- Season. Dry skin is more likely in the fall and winter, when we spend more time indoors with the heat turned up. This creates low-humidity environments that sap moisture from our skin.
- Water. It might seem strange, but spending a lot of time in water — particularly if it’s chlorinated, salty, or hot — can dry out our skin. People who swim frequently in chlorinated pools or the ocean are at risk of drying their skin. Hairdressers, nurses, kitchen staff, and other workers who frequently immerse their hands in water can also experience dry skin.
- Genetics. If you have other skin conditions or strong immune responses to allergens, it’s more likely that you will also suffer from dry skin.
How to get rid of dry skin
Dry skin is often a temporary response to your environment, and once you find the trigger it can be easily treated. If your dry skin is persistent even after making changes to provide it with extra hydration, you should consult a dermatologist to see if there’s an underlying cause.
Use moisturizer. The simplest way to rehydrate your skin and keep it hydrated is to use moisturizer. For extremely dry skin, look for a petrolatum or oil-based moisturizer to help lock in water. During summer months when ambient humidity stops your skin from becoming too dry, switch to water-based products instead.
Avoid ingredients designed to strip oils. That means any drying soaps, detergents, or acne treatments. Your skin needs its protective oil barrier to lock in moisture, and stripping it away will quickly leave you with dry skin. Instead look for oil-based soaps, rich moisturizers, and shower gel formulated for dry skin.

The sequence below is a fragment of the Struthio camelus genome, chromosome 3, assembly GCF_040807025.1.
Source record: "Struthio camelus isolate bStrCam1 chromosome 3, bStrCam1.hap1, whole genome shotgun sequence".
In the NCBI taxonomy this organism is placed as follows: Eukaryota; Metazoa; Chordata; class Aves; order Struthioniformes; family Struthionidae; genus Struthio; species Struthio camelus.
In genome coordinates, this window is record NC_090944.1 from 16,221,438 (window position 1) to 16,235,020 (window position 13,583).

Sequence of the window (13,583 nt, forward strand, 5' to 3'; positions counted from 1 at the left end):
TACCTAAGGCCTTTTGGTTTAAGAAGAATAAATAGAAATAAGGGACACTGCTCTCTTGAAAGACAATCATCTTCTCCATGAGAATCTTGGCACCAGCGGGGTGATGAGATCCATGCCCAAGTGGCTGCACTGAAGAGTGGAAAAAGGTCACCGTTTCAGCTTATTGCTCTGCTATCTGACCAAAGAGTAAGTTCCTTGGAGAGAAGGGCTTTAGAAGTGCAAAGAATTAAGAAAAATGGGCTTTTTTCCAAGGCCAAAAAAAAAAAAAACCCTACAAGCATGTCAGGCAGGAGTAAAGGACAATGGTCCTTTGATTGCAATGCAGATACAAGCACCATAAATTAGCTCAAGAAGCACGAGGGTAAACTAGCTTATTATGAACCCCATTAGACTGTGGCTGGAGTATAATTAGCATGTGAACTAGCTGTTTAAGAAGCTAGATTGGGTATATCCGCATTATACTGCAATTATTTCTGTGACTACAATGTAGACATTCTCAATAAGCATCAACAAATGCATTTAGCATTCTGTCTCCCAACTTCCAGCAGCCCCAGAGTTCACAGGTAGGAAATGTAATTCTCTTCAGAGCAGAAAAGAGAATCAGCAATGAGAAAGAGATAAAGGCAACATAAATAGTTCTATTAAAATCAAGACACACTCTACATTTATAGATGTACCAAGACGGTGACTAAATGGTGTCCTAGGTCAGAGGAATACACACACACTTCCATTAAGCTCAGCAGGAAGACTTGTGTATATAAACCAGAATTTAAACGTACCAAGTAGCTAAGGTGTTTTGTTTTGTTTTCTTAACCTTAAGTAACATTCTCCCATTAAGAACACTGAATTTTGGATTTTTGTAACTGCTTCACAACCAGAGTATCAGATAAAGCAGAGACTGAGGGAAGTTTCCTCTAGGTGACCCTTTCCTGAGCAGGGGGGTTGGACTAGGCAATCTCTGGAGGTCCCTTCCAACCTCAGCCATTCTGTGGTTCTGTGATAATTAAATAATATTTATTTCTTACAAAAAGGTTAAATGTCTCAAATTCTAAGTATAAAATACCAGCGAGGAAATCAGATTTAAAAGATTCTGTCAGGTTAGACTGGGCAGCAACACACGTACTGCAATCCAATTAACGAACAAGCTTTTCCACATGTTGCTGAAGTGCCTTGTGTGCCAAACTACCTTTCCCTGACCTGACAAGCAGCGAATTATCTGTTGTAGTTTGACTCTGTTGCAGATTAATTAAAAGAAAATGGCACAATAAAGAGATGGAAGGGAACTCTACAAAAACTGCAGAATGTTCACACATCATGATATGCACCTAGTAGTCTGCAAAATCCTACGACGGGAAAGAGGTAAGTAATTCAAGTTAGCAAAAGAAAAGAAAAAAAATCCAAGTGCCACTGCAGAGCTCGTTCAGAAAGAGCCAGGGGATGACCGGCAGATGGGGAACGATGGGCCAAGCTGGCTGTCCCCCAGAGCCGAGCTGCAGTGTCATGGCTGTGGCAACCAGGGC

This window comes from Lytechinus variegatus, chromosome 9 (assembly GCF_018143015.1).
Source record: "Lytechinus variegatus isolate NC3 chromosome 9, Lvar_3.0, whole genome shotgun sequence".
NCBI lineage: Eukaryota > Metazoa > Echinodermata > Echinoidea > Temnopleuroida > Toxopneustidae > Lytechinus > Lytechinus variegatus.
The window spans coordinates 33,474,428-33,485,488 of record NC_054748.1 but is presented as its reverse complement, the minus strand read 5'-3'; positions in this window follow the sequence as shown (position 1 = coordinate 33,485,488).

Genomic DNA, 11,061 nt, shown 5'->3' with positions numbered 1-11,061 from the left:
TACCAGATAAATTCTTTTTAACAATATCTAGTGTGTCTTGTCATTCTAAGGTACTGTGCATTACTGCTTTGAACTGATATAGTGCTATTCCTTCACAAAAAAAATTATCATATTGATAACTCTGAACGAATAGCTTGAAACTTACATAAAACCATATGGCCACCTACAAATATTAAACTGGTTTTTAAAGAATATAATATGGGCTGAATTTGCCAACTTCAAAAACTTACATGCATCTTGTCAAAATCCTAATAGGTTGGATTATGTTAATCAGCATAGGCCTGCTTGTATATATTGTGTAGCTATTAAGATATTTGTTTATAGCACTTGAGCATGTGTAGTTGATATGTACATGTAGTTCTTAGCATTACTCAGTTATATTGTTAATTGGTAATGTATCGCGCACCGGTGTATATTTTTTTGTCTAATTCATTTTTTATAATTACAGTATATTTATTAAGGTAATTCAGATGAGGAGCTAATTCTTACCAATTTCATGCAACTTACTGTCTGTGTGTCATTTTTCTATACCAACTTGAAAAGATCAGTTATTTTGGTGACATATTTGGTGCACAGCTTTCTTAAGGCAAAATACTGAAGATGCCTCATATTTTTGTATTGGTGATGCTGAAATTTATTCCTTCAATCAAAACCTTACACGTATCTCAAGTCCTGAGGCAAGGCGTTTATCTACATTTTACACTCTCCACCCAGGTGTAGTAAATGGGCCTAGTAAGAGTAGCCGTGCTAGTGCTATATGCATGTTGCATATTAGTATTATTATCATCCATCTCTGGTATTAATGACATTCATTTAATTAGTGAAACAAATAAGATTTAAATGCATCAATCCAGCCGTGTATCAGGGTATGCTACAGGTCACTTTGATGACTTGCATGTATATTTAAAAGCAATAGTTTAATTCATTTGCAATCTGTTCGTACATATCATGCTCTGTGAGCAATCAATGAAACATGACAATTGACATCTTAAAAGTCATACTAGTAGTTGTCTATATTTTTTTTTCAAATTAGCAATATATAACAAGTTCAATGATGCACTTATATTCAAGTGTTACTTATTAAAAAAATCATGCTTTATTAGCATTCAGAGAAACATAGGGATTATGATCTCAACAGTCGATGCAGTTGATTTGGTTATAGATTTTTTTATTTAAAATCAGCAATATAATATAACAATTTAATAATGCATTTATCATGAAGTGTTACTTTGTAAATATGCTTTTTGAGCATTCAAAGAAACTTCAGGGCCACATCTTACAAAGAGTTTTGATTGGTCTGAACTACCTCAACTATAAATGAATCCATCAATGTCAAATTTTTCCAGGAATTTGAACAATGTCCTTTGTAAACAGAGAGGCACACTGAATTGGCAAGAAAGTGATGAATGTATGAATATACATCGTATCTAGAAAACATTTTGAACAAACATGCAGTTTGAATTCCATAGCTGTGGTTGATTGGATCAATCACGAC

Turn the shower temperature down. We all love a steamy bath or shower to pamper ourselves, but it isn’t good for our skin. Try to keep the water lukewarm rather than hot, reduce the time you spend in the water, and avoid bathing more than once a day. When you get out of the tub, pat your skin dry and apply moisturizer while still damp to lock in as much hydration as possible.
Wear rubber gloves. You might go out of your way to avoid other irritants, but many people overlook the washing liquid in their kitchen. If you regularly immerse your hands in a sink full of hot suds, consider wearing rubber gloves to prevent getting dry skin.
Cover up when you’re going outside. In winter, try to protect your skin from the cold temperatures and harsh wind. Wear a hat, scarf, and gloves, and use a nourishing lip balm. And whatever the time of year, wear sunscreen. It will protect your skin from harmful UV rays.
Invest in a humidifier. If you live in a dry environment, or your skin needs some extra help during the winter months, a humidifier can work wonders for your skin. You can pick a new one up for less than $50.
Drink water. It seems obvious, but if your skin is dry, hydrate it from the inside too. Experts recommend we consume 1oz of water for every pound we weigh. We get about twenty percent of our water from food, so a 160lb person should drink about a gallon of water (16 cups) per day.
Don’t itch! Dry skin can be incredibly itchy, but scratching doesn't help it heal, and could end up making things worse. You could even get an infection if your skin is bleeding, so avoid the temptation to itch.
Dry skin is miserable, but it’s usually a temporary condition that can be fixed with a few simple lifestyle changes. The hardest part can be identifying what triggers your dry skin. Try to eliminate products to work out what is causing your dry skin, and be mindful of how you’re treating your skin barrier. Stick with products that are made especially for dry skin to cut out ingredients that are doing more harm than good. At Qyral, our products are custom-formulated to give your skin exactly what it needs, using only ingredients that nourish and support dry skin. With a little TLC, your dry skin can be soft and supple again in no time.